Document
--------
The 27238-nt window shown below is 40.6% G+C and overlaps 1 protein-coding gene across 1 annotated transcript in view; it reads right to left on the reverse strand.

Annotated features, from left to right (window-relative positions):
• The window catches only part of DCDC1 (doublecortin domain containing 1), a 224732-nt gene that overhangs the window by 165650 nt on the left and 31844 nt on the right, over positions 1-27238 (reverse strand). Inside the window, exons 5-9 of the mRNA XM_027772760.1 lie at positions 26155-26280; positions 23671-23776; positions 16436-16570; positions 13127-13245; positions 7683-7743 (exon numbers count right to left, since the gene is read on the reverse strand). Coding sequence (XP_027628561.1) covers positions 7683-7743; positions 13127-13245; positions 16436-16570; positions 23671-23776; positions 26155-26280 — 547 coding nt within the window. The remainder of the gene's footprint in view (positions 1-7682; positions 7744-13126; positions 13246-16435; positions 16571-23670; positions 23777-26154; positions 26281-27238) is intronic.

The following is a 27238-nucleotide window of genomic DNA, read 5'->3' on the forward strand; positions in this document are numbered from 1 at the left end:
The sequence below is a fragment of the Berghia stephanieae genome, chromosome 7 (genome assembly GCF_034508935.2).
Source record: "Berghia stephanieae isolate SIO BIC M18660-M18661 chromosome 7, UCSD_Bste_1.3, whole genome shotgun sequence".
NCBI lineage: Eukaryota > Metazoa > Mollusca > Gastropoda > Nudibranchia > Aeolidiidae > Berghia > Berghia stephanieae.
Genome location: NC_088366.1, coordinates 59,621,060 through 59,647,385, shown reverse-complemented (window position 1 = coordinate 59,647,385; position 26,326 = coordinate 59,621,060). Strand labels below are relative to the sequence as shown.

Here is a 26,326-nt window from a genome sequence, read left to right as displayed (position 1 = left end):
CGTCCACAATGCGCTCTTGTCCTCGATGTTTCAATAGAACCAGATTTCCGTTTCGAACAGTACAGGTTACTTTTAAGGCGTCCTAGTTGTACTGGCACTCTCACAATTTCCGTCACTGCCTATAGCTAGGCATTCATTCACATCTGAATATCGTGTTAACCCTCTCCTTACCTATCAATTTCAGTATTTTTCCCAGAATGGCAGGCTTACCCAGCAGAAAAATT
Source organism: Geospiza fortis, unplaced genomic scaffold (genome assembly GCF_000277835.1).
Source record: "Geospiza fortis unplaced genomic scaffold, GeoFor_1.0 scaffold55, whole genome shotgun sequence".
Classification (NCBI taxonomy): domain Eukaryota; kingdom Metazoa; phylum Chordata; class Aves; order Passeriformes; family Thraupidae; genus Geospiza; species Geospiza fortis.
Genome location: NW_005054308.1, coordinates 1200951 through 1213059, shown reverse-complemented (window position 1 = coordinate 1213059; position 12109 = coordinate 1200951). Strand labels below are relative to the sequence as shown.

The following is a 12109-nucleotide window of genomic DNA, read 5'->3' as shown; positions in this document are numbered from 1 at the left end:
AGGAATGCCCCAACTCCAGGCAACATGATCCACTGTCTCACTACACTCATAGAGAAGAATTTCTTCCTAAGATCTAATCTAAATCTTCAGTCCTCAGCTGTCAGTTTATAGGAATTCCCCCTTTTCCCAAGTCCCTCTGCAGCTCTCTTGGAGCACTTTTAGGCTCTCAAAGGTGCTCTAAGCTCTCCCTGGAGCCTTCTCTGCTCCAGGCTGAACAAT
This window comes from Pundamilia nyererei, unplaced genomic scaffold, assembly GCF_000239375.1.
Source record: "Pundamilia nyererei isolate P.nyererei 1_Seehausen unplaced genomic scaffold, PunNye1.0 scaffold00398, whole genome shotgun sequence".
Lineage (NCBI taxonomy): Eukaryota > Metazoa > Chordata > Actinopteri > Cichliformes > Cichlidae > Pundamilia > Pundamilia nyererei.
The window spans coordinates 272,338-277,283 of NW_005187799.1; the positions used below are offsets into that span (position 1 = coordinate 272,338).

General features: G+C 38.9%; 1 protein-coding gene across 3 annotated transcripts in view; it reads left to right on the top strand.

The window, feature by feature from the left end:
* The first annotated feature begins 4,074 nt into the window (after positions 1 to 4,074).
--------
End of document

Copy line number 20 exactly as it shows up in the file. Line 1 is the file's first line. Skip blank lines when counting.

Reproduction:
The window spans coordinates 272,338-277,283 of NW_005187799.1; the positions used below are offsets into that span (position 1 = coordinate 272,338).